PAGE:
It's also worth noting that the armor suites aboard these ships changed somewhat over time, especially after post-Pearl Harbor reconstruction, so details taken at time 'x' may not be very relevant at time 'y' some years later.
The 2nd Deck, at the top of the armor belt, is flat midships, cambered 10 1/8" in 22 feet outboard. This is equivalent to a radius of about 287'-1"
As the decks are curved, the idea that there is some discrete angle of slope involved, is basically wrong, as the slope changes with distance outboard from the tangent point. The decks are not flat with a 'knuckle'.
When considering deck penetration from high-obliquity impacts, it's important to note that the plate is not merely 'floating in space' but is supported by a rather substantial grid of heavy structural members underneath,. in this case 10" deep 20# I beams. The degree of penetration would be very dependent upon where the projectile struck the plate, either on top of one girder or between two adjacent girders, and whether or not the projectile, should penetration occur, would intercept any additional structure underneath. It's no use quibbling about a few millimeters of armor thickness, or issues of elongation etc. -- though these are interesting in and of themselves -- when the effects of supporting structure underneath the deck would probably have an order-of-magnitude greater effect depending upon exactly where the projectile hit.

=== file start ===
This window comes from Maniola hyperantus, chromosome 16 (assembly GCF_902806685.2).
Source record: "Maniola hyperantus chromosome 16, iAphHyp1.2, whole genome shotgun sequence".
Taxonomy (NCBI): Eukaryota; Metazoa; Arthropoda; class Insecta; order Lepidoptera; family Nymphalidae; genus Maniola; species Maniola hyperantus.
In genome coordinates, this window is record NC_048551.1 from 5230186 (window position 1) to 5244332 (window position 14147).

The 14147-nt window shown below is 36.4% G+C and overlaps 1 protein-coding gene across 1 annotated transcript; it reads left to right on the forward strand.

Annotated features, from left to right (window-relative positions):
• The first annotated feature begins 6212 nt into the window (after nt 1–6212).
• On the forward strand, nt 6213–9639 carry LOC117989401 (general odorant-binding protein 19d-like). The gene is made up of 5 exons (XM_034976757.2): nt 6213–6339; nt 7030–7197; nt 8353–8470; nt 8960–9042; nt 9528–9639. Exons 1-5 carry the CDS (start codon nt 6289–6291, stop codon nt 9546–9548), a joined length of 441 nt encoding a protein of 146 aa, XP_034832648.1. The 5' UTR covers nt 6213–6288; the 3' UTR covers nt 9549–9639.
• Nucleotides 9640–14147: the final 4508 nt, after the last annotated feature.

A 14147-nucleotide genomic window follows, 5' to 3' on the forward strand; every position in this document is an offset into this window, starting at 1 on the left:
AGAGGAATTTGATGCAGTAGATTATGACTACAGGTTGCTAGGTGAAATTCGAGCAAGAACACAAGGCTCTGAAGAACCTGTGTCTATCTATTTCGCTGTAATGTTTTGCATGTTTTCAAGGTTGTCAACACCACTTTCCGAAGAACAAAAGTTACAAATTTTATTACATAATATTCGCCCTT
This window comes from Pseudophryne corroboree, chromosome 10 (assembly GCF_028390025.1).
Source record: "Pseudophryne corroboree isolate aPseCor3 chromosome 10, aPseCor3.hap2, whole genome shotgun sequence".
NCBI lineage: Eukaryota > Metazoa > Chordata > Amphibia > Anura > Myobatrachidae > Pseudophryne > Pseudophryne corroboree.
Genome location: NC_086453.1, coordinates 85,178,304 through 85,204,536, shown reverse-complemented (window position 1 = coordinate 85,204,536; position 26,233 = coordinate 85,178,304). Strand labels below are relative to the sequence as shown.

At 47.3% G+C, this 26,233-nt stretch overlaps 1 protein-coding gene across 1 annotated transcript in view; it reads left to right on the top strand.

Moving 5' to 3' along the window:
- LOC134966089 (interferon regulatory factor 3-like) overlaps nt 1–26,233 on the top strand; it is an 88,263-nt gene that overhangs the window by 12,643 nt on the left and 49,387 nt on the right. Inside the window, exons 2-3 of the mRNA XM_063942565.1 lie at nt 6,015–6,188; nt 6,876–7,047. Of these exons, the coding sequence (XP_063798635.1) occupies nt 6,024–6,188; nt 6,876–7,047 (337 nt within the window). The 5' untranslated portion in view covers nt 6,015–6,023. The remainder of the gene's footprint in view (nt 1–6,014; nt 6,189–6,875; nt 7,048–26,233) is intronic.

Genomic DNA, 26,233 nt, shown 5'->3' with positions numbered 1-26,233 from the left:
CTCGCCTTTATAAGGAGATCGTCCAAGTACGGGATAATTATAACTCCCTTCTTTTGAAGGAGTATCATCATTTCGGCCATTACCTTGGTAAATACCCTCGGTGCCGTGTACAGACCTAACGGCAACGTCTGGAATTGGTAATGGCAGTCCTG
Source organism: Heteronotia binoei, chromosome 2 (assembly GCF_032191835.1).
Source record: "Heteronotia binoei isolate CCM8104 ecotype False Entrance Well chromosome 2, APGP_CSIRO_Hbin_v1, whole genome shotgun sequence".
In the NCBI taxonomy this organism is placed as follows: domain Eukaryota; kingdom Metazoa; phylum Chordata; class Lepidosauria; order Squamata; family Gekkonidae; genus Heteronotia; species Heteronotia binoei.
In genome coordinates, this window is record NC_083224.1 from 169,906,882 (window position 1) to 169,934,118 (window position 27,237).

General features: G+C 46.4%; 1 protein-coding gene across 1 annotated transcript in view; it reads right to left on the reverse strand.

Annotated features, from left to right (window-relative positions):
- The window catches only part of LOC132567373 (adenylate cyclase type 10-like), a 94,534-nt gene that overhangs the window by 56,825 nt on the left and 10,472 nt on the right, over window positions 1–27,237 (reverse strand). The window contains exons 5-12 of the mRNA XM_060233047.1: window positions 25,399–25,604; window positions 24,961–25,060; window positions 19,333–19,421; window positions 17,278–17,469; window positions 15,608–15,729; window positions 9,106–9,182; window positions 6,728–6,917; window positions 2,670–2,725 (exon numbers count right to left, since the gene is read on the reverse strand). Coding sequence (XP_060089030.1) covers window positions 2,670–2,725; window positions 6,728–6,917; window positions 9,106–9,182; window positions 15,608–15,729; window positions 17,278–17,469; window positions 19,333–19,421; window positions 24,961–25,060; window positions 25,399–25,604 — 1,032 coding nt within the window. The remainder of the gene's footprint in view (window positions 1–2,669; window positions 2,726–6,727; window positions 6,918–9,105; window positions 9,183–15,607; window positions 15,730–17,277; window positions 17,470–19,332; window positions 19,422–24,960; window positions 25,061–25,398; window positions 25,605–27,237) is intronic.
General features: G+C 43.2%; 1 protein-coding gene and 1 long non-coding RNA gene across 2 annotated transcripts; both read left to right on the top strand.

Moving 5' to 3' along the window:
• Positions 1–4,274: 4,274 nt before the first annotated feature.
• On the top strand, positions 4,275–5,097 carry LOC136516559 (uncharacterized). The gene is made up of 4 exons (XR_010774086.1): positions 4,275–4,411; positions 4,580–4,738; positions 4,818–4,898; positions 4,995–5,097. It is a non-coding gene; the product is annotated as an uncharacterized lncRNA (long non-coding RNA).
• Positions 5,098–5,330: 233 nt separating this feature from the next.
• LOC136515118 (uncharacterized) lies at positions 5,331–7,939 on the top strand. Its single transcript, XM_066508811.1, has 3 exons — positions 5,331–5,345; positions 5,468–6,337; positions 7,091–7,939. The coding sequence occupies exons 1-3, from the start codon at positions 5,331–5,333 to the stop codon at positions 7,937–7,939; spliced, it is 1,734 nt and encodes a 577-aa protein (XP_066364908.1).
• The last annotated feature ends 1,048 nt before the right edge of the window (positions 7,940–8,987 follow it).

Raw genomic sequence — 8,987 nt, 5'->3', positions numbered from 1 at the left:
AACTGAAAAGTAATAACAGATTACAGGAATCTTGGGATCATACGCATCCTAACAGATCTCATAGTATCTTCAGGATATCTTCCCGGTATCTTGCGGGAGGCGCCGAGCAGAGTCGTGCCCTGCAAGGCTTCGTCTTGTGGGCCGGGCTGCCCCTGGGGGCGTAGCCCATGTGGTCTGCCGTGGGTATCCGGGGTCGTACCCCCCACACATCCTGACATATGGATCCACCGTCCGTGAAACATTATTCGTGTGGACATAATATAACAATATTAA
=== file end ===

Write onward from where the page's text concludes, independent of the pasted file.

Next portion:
Dec 18 16 9:58 AM
Dec 18 16 10:05 AM
What is being lost in all this chatter is my original question of how the deck of Colorado could possibly be pierced at only 12,500 meters by Nelsons shell.